The worst-case scenario is that Britain and the EU are unable to negotiate a deal before March 29, 2019, the latter refuses additional time and thus London leaves the EU without any deal. Overnight, there are no treaties left between the two.
A no-deal would affect almost everything from citizenship and transport to food supply and medicines.
Presently, the most contentious issue is the Irish “backstop” – basically what the border between Northern Ireland which belongs to the UK and the Republic of Ireland which is a member of the EU would look like.
Open borders are essential to the Northern Irish peace process as agreed upon in the 1998 Good Friday Agreement. The EU’s customs union and single market made it possible for free movement between UK and Ireland, which were both part of the union. As part of Brexit, UK plans to leave this single market and customs union. A “no-deal” Brexit could potentially lead to a “hard border” in Ireland, undermining the Good Friday agreement and the peace process in the region.
While both EU and UK are trying to avoid a no-deal, BBC reports that multiple technical notices have been published by the UK and EU to help businesses, citizens and consumers prepare for a no-deal in March 2019.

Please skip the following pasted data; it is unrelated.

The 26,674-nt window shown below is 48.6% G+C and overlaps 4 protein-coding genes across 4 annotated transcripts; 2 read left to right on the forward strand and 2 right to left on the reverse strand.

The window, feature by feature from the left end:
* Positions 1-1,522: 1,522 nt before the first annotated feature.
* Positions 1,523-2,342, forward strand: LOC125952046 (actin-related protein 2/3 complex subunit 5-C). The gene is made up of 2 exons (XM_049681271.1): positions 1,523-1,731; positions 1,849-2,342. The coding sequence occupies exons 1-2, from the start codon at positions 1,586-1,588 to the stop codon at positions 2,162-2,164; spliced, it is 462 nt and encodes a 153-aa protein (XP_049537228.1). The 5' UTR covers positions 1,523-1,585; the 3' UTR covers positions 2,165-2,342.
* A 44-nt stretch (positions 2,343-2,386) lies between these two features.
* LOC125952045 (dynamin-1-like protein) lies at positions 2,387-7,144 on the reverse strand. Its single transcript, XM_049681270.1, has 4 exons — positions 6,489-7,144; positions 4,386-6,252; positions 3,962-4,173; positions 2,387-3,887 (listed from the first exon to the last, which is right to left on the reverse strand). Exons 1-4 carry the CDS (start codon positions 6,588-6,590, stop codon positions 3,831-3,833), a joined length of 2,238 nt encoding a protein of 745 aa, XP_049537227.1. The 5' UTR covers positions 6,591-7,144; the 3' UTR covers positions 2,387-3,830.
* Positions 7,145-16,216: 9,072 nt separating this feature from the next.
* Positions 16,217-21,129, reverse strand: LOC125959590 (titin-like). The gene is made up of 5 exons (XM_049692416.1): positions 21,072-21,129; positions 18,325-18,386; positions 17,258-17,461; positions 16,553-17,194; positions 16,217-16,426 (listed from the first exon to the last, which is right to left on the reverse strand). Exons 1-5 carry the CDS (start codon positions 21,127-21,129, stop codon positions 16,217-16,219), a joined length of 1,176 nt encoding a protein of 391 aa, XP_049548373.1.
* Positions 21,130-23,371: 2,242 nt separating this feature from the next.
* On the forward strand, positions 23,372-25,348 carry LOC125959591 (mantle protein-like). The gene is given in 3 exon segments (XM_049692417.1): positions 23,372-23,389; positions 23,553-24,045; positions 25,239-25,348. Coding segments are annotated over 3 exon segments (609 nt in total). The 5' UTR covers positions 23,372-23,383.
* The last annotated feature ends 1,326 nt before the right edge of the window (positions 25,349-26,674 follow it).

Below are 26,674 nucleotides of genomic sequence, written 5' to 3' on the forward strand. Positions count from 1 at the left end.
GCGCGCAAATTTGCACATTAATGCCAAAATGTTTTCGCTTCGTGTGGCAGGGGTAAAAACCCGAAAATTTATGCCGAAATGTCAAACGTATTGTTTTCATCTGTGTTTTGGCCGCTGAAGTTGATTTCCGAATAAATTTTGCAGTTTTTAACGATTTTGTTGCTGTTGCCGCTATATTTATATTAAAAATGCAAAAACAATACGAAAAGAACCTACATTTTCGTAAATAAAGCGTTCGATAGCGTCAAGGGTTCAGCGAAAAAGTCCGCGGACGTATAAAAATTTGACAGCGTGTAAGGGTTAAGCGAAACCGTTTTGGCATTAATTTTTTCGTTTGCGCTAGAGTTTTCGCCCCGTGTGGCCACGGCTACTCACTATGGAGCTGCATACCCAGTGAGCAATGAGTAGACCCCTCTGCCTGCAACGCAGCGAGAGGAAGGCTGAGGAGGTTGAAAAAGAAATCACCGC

The adverse economic effects of no-deal Brexit would not be limited to the two ends of the English Channel. According to the World Bank’s latest Global Economic Prospects report, a no-deal British exit “is a risk to the UK and to Europe and any region that trades heavily with them. It means that countries in Eastern Europe, like Moldova and as far away as Georgia, and those in North Africa will be affected.”
Anti-Brexit lawmakers have been calling for a second Brexit referendum. While the May government has been opposed any such vote in the past, Tuesday’s defeat weakens resistance against a second vote. Many have been calling this a “#PeoplesVote.” Critics of the second referendum are wary of what this could mean for the British democracy and the elitism associated with assuming that the people who voted for Brexit in 2016 did not know what they were doing.
Chris Bickerton, a politics lecturer at Cambridge University writes in The Guardian: “It would introduce the principle – elitist to the core – that the legitimacy of a political decision rests upon a judgment about the knowledge that informed it. And it would rely on a dirty plebiscitarianism as a way out of the political impasse in Westminster.”
Legally, in December 2018, the European Court of Justice ruled that the UK could revoke its decision to leave the EU before the exit day, without the approval of the other 27 members. It further established that the terms of its member status would remain unchanged were it to decide to stay.
However, organising a second referendum would require at least 22 weeks and thus be impossible by March 2019. Like re-negotiation, a second referendum would require an extension from the March deadline that would need to be agreed upon by the EU and the UK parliament.
Bansari Kamdar is a freelance journalist from India. She specialises in South Asian political economy, gender and security issues.